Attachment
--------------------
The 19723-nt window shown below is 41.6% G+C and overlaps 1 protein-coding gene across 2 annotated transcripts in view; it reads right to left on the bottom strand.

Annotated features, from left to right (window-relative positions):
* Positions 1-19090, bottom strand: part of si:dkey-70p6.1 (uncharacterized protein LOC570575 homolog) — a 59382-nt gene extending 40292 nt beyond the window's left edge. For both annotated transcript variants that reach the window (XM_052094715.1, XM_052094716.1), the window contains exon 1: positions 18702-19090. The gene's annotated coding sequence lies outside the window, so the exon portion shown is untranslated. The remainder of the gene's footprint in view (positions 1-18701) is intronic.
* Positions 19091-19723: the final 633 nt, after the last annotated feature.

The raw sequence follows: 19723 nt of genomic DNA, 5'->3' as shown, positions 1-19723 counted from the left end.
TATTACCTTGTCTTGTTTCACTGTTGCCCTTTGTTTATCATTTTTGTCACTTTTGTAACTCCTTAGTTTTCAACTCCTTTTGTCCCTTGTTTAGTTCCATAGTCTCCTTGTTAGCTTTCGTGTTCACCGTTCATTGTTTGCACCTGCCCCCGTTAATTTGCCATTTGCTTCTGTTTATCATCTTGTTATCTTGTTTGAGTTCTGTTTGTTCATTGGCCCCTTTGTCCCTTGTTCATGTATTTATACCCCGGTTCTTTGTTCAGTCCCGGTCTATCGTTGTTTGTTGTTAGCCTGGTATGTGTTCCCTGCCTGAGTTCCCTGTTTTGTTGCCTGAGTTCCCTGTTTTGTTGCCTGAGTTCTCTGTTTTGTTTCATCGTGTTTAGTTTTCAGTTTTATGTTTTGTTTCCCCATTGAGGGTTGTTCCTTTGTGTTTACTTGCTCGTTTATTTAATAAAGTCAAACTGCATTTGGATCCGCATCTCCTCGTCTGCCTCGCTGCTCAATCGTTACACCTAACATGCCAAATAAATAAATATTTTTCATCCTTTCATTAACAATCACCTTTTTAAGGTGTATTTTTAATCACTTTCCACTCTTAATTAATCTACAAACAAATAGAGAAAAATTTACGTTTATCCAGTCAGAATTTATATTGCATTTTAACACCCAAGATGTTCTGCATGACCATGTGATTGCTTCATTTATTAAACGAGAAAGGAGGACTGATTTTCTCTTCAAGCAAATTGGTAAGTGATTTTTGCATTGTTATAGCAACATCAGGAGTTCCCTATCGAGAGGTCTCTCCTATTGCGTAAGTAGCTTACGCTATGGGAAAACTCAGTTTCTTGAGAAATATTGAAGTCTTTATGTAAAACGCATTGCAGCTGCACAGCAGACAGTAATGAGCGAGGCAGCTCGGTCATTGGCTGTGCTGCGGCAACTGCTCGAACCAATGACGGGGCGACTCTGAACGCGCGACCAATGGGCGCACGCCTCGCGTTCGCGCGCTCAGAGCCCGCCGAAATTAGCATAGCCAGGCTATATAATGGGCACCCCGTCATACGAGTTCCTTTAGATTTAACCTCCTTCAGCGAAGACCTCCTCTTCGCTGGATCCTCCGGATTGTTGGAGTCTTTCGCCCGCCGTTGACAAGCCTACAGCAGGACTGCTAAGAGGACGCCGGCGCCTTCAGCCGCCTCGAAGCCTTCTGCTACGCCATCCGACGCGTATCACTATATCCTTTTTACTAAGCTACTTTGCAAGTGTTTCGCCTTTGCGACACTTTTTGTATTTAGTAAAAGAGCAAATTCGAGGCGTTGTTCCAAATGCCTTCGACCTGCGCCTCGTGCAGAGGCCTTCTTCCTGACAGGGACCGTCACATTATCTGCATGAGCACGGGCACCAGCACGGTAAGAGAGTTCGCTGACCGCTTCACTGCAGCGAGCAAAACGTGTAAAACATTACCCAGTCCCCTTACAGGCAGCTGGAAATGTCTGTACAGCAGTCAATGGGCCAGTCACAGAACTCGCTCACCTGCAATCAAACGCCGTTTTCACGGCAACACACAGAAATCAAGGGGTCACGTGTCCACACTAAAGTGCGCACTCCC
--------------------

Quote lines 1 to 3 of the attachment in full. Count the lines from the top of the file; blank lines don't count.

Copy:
The 19723-nt window shown below is 41.6% G+C and overlaps 1 protein-coding gene across 2 annotated transcripts in view; it reads right to left on the bottom strand.

Annotated features, from left to right (window-relative positions):
* Positions 1-19090, bottom strand: part of si:dkey-70p6.1 (uncharacterized protein LOC570575 homolog) — a 59382-nt gene extending 40292 nt beyond the window's left edge. For both annotated transcript variants that reach the window (XM_052094715.1, XM_052094716.1), the window contains exon 1: positions 18702-19090. The gene's annotated coding sequence lies outside the window, so the exon portion shown is untranslated. The remainder of the gene's footprint in view (positions 1-18701) is intronic.